Tag Archives: small business

Selling Fake Social Media Clicks

It Nice to be Liked

It’s Nice to be Liked

Check this story out.  It deserves more attention than it has received. http://www.latimes.com/business/la-fi-click-farms-20140106,0,4665586.story#axzz2pma5Opkr

 In you own a business, especially if it’s small or nascent, you have likely been solicited by companies, many small or nascent themselves, who guarantee they can make you visible everywhere on the internet; with heavy emphasis on “everywhere.”   

They are selling you likes, clicks, hits, views, visits – anything which may indicate someone is paying attention. Economic success, they tell you, will flow from that.  They ask you to pay for a certain number of guaranteed eyeballs a month; plus extra fees for any additional attention your business receives. 

You are paying for their (supposed) familiarity with what it takes to be noticed on Facebook, LinkedIn, Yelp, Google Searches, not for actual customer queries and contacts, much less sales.  You are not paying for outcomes, but for milestones which may, if you’re lucky, lead to tangible results,  That’s a problem in itself.  But when, as the Associated Press reports, even the delivery of the milestones involves fakery, you have real problems.   Lots of money is being paid, by large and small organizations alike, for these services.  

Yes, for the right amount of money and with the most knowledgeable social networking and search engine gurus, you can make great strides.  But, many of the companies out there selling these services are providing false hopes.   One false inducement not mentioned in this story, but seen in commercials all the time (ad nauseum),  is the claim that for a modest initial fee and twenty bucks a month after that, “we will make sure your website is in all the major search engines.”   What this really means is the company will help you register with Google, Bing, Yahoo, etc.,  and make sure your site map is updated with them periodically.  That’s trivial.  By itself, it will get you nowhere, rather than seen everywhere. And besides, your ten year old kid can figure out how to do that for his allowance.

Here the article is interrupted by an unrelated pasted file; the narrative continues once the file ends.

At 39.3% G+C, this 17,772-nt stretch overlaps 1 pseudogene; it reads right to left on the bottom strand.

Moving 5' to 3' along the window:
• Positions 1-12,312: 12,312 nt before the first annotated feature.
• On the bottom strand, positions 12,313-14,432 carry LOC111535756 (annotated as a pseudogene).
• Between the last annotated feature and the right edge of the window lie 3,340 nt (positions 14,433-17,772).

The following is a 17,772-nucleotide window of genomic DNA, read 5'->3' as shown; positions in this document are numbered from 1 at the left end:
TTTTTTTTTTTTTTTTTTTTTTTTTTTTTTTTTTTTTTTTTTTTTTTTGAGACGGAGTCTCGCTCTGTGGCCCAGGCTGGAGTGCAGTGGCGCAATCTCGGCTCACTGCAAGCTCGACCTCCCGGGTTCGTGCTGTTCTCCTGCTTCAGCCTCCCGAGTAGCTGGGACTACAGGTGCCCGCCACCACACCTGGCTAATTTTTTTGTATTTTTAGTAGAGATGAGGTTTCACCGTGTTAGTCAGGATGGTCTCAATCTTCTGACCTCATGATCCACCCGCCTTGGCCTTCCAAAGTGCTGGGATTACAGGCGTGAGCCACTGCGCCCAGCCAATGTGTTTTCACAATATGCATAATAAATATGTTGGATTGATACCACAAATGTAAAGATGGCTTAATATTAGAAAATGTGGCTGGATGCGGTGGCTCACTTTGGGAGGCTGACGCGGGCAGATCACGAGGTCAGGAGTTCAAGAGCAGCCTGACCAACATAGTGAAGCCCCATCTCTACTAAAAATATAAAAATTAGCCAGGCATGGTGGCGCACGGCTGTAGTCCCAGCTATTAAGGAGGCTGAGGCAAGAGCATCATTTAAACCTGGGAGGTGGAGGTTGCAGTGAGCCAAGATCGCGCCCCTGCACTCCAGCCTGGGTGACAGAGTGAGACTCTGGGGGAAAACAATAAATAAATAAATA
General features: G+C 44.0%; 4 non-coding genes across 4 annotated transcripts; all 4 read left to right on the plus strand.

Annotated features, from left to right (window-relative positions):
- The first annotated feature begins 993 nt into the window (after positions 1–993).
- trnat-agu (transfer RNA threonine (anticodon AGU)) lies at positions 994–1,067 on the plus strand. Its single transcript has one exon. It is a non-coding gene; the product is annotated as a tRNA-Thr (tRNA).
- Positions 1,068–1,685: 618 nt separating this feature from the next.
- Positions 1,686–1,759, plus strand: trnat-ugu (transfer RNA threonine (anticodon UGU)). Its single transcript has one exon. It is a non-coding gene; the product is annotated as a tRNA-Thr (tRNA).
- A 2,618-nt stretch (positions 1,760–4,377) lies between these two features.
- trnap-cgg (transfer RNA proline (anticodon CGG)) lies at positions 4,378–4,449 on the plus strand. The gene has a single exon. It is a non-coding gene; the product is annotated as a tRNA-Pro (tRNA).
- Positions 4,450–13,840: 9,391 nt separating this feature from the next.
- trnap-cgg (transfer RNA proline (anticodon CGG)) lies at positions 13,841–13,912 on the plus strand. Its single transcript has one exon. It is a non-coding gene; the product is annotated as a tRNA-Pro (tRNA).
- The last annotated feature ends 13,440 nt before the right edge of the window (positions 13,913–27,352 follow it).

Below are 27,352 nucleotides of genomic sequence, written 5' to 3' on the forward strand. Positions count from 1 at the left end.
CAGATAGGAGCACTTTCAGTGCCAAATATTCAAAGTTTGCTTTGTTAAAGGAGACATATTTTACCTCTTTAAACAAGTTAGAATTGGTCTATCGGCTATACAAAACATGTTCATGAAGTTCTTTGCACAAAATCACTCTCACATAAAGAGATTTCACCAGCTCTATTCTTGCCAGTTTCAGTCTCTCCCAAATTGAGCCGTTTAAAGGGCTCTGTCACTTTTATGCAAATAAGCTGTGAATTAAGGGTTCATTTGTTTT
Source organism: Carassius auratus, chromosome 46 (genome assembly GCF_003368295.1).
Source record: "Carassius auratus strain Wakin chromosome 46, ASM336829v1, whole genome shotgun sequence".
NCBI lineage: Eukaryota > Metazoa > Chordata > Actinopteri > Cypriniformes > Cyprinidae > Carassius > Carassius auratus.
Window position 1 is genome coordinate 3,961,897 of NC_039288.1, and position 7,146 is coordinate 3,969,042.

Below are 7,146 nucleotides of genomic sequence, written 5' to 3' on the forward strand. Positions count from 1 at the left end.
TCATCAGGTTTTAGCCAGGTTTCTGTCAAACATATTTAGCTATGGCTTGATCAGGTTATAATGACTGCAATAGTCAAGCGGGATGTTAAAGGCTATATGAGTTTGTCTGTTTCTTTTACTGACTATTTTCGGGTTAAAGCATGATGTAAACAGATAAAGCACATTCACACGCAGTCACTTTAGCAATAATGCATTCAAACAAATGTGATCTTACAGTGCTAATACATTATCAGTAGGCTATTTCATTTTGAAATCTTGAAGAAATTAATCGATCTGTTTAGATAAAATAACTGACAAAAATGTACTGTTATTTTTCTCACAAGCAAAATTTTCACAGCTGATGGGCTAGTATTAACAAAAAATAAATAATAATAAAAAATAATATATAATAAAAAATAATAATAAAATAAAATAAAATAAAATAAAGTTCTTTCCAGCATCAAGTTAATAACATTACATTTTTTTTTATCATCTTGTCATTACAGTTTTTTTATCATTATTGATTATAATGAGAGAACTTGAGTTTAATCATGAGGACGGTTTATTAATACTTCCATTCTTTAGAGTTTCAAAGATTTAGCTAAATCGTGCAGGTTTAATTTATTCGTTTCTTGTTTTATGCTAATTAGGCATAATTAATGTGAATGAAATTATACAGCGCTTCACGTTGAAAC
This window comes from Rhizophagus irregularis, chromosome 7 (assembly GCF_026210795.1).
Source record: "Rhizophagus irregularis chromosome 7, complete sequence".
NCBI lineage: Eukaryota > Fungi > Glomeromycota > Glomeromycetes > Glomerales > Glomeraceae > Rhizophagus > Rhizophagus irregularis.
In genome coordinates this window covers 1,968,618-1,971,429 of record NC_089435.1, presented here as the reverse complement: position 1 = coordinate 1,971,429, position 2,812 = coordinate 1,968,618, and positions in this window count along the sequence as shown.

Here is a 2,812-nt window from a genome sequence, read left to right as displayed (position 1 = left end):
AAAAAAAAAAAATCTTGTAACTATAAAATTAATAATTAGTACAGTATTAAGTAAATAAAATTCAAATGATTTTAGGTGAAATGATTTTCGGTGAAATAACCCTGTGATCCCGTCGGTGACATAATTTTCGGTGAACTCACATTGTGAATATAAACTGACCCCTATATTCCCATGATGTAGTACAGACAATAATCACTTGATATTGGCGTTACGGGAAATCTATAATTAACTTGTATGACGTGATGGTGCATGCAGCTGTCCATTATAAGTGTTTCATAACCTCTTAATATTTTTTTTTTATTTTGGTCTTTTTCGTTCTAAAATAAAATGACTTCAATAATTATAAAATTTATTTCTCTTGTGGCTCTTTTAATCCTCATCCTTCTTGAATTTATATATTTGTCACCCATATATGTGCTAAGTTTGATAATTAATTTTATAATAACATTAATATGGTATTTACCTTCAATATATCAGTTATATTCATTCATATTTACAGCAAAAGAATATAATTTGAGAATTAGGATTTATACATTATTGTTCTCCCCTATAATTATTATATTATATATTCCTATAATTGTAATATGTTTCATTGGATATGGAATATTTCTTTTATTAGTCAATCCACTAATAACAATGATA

The larger implication of this story is that, not only hasn’t the Internet leveled the playing field for small business, as promised, but it’s given larger businesses, with the resources to hire the best consultants, a real advantage on the web.

Hiring the best consultants, and doing what’s really needed to generate contacts and sales,  is time consuming.  And it costs a lot on an ongoing basis.  Just staying abreast with changes in algorithms Google uses to “rank sites” – i.e., whether you show up on page one or page one thousand of a search  – is a big job in itself.   Unless you are a small business person with great aptitude for internet marketing, and the time to devote to it,  or have a family member who can do it well, you are at a considerable disadvantage. 

On the other hand, if it makes you happy to accumulate “likes” on your Facebook business page, even if they are fake, then who am I, or the Associated Press, to dissuade you. Enjoy!


Google Punishes “Rap Genius” for Gaming Search Engine Rankings

greg_band3Check out this story in December 26th N.Y. Times.  http://www.nytimes.com/2013/12/26/business/media/google-penalizes-rap-genius-for-gaming-search-rank.html?rref=technology&_r=0

The N.Y. Times reported “Google has punished a provocative music-lyrics website after learning it had unscrupulously tried to improve its search rankings.” (From the NY Times story).